One Heck Of A Month — So Far

The weather page is prepared by Daniel Bezte. Dan has a BA Honours degree in geography, specializing in climatology, from the U of W. He has taught climate and weather classes at the U of W, and is a guest climate expert on CJOB’s morning show with Larry Updike. Daniel runs a computerized weather station on his 10 acres near Birds Hill Park, which he plans to develop into a small vegetable and fruit hobby farm.

Daniel welcomes questions and comments at [email protected]

Well, after spending nearly all spring and summer talking about how cool and annoying the weather has been, I just have to take some time to talk about how nice the weather has been this past few weeks.

After going through what some have dubbed the year without a summer, pretty much all of agricultural Manitoba has now finally experienced some real summer-like weather. The warm, sunny weather moved in during the last couple of days of August and, for the most part, has been sticking around ever since. Oh, some areas did get hit by thunderstorms, which brought some heavy rains during this period and caused some trouble. But for most regions, the warm, dry weather has literally been a godsend.

Throughout the first three weeks of September all three of our main regions (Winnipeg, Brandon, and Dauphin) have seen temperatures running around 7C above the long-term average for this month. In fact, so far, September has been the warmest month of the year! Again, all three regions are about 2.0C warmer now than they were in August. While we probably won’t end up being warmer than August (a tough thing to pull off in September) it does look like we have a good chance of breaking the record for the warmest September on record.

There are a number of different ways to measure how warm a month can be. We can measure what the mean high temperature is for a month, the mean low temperature, and the overall mean temperature. You can also look at how many cooling degree days there have been, growing degree days, and corn heat units.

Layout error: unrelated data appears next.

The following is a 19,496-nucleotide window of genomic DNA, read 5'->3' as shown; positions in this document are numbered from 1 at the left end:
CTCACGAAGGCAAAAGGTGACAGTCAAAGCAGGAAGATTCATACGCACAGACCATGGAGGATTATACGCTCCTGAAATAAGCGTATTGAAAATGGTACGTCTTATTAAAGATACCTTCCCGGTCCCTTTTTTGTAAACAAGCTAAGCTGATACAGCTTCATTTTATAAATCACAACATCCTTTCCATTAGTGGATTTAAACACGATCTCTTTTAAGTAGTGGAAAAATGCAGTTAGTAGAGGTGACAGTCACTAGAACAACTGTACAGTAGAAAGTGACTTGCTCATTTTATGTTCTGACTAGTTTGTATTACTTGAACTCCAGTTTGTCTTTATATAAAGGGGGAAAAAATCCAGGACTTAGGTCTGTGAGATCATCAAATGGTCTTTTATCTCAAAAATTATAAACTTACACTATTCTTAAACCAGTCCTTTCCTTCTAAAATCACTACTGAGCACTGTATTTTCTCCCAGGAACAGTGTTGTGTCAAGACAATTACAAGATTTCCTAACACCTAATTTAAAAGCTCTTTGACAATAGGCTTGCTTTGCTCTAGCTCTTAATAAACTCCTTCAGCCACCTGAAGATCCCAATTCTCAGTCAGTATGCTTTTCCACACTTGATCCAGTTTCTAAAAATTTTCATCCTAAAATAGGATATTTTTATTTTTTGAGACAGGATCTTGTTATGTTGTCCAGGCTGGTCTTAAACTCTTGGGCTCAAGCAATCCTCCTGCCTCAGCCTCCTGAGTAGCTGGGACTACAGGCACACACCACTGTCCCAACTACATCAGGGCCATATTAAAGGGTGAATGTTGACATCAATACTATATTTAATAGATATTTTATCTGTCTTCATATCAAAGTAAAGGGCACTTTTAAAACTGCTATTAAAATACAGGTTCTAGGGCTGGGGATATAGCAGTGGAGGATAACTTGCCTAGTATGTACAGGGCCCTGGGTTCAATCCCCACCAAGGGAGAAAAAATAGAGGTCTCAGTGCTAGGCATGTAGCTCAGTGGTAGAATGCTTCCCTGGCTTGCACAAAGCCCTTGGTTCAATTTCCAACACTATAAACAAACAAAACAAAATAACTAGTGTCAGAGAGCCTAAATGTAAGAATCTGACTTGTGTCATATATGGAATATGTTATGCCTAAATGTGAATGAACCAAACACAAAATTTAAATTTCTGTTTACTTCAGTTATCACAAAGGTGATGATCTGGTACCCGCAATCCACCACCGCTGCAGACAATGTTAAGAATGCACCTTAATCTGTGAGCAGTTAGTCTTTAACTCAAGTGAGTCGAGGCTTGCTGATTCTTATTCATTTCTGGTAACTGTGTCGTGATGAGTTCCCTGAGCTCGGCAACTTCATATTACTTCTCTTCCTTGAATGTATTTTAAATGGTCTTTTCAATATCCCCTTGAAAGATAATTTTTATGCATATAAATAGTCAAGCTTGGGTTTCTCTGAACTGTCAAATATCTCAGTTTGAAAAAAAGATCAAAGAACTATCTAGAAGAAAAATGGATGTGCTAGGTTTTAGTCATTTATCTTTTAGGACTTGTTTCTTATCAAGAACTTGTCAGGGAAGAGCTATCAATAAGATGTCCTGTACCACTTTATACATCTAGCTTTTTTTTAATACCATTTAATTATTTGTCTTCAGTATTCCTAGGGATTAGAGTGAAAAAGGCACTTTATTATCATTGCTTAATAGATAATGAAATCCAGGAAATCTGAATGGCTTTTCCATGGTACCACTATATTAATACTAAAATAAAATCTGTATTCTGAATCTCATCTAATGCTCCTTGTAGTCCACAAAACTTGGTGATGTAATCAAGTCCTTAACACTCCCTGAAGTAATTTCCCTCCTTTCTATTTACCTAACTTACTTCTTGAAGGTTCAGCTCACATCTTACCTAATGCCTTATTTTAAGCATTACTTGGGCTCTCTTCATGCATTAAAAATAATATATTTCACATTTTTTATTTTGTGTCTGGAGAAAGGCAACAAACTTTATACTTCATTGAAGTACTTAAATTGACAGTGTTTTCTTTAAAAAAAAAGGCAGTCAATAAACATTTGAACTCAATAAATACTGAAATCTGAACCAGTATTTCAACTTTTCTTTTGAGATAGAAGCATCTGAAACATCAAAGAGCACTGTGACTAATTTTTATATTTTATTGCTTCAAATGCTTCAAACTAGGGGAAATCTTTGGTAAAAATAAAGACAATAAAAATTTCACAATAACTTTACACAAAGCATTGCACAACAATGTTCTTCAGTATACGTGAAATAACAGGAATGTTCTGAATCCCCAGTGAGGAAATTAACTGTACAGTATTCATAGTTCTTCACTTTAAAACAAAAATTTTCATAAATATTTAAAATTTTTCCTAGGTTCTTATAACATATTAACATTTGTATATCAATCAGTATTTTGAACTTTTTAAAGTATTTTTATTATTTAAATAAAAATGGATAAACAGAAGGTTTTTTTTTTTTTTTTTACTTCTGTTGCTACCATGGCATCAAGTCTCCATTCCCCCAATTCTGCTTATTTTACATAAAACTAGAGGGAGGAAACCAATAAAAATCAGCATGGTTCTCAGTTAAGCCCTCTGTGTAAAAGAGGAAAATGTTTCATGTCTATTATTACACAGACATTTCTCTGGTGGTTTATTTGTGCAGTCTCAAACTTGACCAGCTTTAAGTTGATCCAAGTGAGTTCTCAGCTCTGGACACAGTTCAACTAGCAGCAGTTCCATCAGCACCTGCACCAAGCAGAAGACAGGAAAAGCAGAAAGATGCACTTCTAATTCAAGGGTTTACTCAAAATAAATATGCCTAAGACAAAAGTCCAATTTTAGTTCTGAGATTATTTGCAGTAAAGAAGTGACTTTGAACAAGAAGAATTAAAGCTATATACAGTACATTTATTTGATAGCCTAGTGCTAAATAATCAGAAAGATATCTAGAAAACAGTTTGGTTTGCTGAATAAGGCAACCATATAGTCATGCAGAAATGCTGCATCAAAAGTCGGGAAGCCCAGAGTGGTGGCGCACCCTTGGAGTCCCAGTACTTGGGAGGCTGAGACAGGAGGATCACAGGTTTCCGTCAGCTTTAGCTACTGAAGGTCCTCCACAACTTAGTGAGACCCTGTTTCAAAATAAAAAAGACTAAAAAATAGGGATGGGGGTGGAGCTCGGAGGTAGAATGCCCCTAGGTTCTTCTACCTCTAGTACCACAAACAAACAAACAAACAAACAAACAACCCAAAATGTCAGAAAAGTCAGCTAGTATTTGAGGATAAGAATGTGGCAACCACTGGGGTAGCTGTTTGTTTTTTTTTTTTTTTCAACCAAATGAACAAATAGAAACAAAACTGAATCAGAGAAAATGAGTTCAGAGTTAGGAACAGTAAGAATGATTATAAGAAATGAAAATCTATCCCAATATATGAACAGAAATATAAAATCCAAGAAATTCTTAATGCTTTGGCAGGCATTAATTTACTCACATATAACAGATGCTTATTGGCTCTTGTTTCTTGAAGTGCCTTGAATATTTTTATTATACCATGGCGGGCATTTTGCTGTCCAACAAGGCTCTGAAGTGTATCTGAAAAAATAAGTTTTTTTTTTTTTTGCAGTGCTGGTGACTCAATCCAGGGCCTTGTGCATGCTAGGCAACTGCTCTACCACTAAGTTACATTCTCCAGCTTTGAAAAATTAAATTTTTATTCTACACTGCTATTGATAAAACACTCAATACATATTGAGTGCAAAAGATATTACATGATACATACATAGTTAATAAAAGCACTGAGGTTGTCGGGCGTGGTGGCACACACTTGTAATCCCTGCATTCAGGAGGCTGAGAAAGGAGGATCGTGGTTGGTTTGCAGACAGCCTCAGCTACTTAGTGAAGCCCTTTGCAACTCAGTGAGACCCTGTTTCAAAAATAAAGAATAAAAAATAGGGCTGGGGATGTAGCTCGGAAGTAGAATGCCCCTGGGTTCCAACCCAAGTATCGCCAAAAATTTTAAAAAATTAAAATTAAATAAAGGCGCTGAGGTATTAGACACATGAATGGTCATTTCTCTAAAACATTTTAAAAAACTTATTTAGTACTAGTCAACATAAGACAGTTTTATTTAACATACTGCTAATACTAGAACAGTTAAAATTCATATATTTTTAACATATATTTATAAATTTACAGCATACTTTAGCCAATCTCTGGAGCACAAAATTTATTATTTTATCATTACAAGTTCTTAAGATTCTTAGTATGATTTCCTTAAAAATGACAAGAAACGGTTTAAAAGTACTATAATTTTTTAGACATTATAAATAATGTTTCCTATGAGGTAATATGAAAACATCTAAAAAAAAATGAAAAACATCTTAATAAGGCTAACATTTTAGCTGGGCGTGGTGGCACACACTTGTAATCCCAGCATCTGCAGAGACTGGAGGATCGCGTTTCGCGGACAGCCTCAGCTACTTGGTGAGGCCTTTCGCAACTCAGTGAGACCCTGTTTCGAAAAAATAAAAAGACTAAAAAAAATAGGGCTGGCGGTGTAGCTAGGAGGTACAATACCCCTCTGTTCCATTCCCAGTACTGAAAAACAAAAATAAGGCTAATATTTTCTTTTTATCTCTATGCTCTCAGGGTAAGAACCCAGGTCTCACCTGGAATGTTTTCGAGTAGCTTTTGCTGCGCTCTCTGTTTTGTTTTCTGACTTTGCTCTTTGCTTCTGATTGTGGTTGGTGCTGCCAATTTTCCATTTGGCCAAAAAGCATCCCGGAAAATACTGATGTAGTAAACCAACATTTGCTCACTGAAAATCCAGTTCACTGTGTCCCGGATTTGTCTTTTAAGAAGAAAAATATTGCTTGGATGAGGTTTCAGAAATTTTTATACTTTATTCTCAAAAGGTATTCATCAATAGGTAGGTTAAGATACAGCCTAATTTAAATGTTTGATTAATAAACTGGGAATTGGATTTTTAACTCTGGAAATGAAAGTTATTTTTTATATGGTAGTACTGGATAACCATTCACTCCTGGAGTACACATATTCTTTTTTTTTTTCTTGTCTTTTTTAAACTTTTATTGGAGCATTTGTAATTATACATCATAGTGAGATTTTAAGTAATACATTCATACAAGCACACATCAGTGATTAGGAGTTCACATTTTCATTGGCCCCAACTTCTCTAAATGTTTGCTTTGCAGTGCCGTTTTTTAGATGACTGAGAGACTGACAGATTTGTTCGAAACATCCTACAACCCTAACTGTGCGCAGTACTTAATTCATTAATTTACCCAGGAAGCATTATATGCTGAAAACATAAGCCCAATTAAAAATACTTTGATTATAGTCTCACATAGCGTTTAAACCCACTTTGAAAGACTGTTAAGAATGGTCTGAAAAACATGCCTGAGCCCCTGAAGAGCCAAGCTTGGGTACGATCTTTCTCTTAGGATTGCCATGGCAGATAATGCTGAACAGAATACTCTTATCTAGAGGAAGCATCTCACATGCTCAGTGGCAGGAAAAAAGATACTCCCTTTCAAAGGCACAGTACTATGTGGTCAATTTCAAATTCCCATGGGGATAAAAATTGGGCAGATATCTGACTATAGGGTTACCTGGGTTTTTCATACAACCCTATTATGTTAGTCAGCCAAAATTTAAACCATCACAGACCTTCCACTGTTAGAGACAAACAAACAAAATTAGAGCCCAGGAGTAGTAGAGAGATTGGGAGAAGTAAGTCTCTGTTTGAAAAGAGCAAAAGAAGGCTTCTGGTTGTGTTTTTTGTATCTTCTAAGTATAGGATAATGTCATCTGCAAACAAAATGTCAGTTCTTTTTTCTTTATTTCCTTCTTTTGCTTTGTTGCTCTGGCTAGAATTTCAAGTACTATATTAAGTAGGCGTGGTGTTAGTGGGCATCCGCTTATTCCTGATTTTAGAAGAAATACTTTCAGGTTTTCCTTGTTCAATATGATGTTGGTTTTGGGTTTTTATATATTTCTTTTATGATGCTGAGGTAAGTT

For our three regions I have access to the first three measurements and here is what I found.

Warmest Mean Max.

Warmest Mean Min. Warmest

I doubt that any region will break the warmest high temperature for the month, as we would need to have high temperatures each day in the 24 to 27C range and that is very unlikely to happen.

Unfortunately it is a little more difficult finding records for our other methods of determining how warm a month is. Using my own weather station which


24.5C 1897

9.8C 1931 16.8C 1948


26.2C 1897

7.8C 1978 16.4C 1897

Up to September 21 of 2009 here are the approximate readings:

Warmest Mean Max.

Warmest Mean Min. Warmest Mean

I know there is still a little over a week left in the month, but with a forecast leaning towards a continuation of nice weather until at least the weekend, it looks like all three regions will have a good shot at breaking the all-time record for mean September temperature – and these are all fairly old records!

There is also a chance that all three regions could break the warmest overnight low temperature record for September, with Winnipeg and Brandon having the best chance. For this to happen we can only afford to have one or two cold nights between now and the end of the month.



13.7C 19.7C



11.0C 18.6C


24.3C 1891

9.3C 1940 16.6C 1940



10.3C 18.4C

records cooling degree days, I have now recorded 50 cooling degree days, which is more cooling days than any other month this year. Looking back over the 11 years of records that I have for my site, I have not seen a September even close to having this many cooling degree days.

Now the question is, have we finally turned the corner and are now entering a period of warmer-than-average temperatures or are we going to slip back into our colder-than-average temperatures again? Personally, I’ll need a few more weeks of this warm stuff before I’ll be convinced that we have.

About the author

Co-operator contributor

Daniel Bezte

Daniel Bezte is a teacher by profession with a BA (Hon.) in geography, specializing in climatology, from the U of W. He operates a computerized weather station near Birds Hill Park.



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